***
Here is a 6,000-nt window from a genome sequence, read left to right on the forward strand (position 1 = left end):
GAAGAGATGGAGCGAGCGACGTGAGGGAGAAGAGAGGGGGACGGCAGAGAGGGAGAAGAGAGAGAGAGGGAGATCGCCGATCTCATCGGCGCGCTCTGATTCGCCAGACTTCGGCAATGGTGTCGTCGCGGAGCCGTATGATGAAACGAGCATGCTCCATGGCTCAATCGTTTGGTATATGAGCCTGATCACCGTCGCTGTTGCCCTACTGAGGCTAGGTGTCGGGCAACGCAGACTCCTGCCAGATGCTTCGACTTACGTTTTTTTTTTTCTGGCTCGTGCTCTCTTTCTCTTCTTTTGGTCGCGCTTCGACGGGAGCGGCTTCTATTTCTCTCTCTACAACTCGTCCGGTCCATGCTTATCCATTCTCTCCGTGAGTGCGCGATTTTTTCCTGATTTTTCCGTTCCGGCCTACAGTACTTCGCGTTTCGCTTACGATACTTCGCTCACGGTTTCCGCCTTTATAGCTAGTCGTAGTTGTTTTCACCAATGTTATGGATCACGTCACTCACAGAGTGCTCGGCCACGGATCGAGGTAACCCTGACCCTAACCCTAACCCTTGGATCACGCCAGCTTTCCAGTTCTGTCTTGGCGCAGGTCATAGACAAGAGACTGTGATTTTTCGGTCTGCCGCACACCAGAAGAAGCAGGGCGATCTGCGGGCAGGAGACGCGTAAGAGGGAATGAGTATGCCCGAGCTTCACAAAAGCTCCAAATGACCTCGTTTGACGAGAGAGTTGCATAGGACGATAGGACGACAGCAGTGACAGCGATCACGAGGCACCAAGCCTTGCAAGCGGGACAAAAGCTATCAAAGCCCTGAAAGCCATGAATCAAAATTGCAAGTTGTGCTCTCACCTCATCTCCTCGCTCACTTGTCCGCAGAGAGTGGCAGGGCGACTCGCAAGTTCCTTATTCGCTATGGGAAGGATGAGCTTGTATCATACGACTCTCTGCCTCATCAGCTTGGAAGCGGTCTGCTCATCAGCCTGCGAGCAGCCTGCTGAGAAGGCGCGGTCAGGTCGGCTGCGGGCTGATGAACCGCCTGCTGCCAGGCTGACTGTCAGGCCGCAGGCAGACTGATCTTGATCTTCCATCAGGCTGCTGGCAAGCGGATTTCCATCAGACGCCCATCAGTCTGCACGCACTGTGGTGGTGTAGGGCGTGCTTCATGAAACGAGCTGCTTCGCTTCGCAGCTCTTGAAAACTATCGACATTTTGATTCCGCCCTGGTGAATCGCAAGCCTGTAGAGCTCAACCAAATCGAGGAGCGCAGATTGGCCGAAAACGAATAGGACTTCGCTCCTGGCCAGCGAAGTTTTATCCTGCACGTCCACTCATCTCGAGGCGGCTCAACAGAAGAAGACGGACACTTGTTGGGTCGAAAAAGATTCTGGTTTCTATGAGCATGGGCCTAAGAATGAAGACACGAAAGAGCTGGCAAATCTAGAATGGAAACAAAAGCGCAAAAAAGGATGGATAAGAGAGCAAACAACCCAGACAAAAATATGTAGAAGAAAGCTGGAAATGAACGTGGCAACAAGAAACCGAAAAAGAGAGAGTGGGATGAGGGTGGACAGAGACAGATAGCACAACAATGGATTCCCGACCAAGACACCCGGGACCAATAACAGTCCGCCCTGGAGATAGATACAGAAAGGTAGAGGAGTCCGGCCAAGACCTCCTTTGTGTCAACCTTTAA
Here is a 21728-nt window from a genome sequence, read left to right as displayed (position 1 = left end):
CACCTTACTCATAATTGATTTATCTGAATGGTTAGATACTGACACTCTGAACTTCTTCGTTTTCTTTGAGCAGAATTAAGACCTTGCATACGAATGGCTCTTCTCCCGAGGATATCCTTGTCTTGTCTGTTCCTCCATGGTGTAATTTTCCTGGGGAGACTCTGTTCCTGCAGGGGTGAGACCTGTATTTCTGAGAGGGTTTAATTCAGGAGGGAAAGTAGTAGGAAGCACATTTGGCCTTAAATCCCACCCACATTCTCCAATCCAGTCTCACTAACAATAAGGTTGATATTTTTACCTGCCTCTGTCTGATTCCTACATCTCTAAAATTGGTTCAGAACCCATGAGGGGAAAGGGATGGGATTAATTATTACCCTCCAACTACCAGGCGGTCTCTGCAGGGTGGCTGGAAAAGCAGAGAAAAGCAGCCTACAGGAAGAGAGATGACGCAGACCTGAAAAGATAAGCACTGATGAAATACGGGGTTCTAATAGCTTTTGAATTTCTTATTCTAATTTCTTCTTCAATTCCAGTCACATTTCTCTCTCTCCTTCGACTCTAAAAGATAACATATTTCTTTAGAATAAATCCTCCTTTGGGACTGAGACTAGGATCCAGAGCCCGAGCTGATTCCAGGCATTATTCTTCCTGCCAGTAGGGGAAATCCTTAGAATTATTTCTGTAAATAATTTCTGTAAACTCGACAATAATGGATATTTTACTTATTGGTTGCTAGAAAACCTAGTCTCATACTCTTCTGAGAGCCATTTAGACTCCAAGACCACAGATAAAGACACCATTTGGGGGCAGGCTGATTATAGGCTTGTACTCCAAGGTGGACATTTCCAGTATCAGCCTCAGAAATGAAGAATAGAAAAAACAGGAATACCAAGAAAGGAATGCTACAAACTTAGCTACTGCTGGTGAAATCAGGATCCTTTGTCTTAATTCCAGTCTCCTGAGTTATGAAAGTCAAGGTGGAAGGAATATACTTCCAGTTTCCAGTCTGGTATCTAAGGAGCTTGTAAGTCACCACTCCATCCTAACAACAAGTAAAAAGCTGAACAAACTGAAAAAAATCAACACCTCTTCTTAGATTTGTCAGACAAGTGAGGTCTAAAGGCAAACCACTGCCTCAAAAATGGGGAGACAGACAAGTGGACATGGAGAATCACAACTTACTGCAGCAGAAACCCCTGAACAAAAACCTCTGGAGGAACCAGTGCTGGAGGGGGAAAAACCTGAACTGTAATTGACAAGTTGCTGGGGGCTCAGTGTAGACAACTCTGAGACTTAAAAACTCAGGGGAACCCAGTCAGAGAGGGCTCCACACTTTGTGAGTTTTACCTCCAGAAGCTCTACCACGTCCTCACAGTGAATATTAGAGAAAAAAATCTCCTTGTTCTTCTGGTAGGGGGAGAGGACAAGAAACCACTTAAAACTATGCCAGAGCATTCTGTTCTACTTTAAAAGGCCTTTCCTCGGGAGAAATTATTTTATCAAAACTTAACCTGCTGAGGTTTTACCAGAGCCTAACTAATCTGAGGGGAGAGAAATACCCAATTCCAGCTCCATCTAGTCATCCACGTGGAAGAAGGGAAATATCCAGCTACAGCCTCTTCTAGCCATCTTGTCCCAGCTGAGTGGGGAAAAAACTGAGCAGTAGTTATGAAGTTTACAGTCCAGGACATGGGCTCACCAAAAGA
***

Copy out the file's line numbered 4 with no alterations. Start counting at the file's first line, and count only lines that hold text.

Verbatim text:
CACCTTACTCATAATTGATTTATCTGAATGGTTAGATACTGACACTCTGAACTTCTTCGTTTTCTTTGAGCAGAATTAAGACCTTGCATACGAATGGCTCTTCTCCCGAGGATATCCTTGTCTTGTCTGTTCCTCCATGGTGTAATTTTCCTGGGGAGACTCTGTTCCTGCAGGGGTGAGACCTGTATTTCTGAGAGGGTTTAATTCAGGAGGGAAAGTAGTAGGAAGCACATTTGGCCTTAAATCCCACCCACATTCTCCAATCCAGTCTCACTAACAATAAGGTTGATATTTTTACCTGCCTCTGTCTGATTCCTACATCTCTAAAATTGGTTCAGAACCCATGAGGGGAAAGGGATGGGATTAATTATTACCCTCCAACTACCAGGCGGTCTCTGCAGGGTGGCTGGAAAAGCAGAGAAAAGCAGCCTACAGGAAGAGAGATGACGCAGACCTGAAAAGATAAGCACTGATGAAATACGGGGTTCTAATAGCTTTTGAATTTCTTATTCTAATTTCTTCTTCAATTCCAGTCACATTTCTCTCTCTCCTTCGACTCTAAAAGATAACATATTTCTTTAGAATAAATCCTCCTTTGGGACTGAGACTAGGATCCAGAGCCCGAGCTGATTCCAGGCATTATTCTTCCTGCCAGTAGGGGAAATCCTTAGAATTATTTCTGTAAATAATTTCTGTAAACTCGACAATAATGGATATTTTACTTATTGGTTGCTAGAAAACCTAGTCTCATACTCTTCTGAGAGCCATTTAGACTCCAAGACCACAGATAAAGACACCATTTGGGGGCAGGCTGATTATAGGCTTGTACTCCAAGGTGGACATTTCCAGTATCAGCCTCAGAAATGAAGAATAGAAAAAACAGGAATACCAAGAAAGGAATGCTACAAACTTAGCTACTGCTGGTGAAATCAGGATCCTTTGTCTTAATTCCAGTCTCCTGAGTTATGAAAGTCAAGGTGGAAGGAATATACTTCCAGTTTCCAGTCTGGTATCTAAGGAGCTTGTAAGTCACCACTCCATCCTAACAACAAGTAAAAAGCTGAACAAACTGAAAAAAATCAACACCTCTTCTTAGATTTGTCAGACAAGTGAGGTCTAAAGGCAAACCACTGCCTCAAAAATGGGGAGACAGACAAGTGGACATGGAGAATCACAACTTACTGCAGCAGAAACCCCTGAACAAAAACCTCTGGAGGAACCAGTGCTGGAGGGGGAAAAACCTGAACTGTAATTGACAAGTTGCTGGGGGCTCAGTGTAGACAACTCTGAGACTTAAAAACTCAGGGGAACCCAGTCAGAGAGGGCTCCACACTTTGTGAGTTTTACCTCCAGAAGCTCTACCACGTCCTCACAGTGAATATTAGAGAAAAAAATCTCCTTGTTCTTCTGGTAGGGGGAGAGGACAAGAAACCACTTAAAACTATGCCAGAGCATTCTGTTCTACTTTAAAAGGCCTTTCCTCGGGAGAAATTATTTTATCAAAACTTAACCTGCTGAGGTTTTACCAGAGCCTAACTAATCTGAGGGGAGAGAAATACCCAATTCCAGCTCCATCTAGTCATCCACGTGGAAGAAGGGAAATATCCAGCTACAGCCTCTTCTAGCCATCTTGTCCCAGCTGAGTGGGGAAAAAACTGAGCAGTAGTTATGAAGTTTACAGTCCAGGACATGGGCTCACCAAAAGA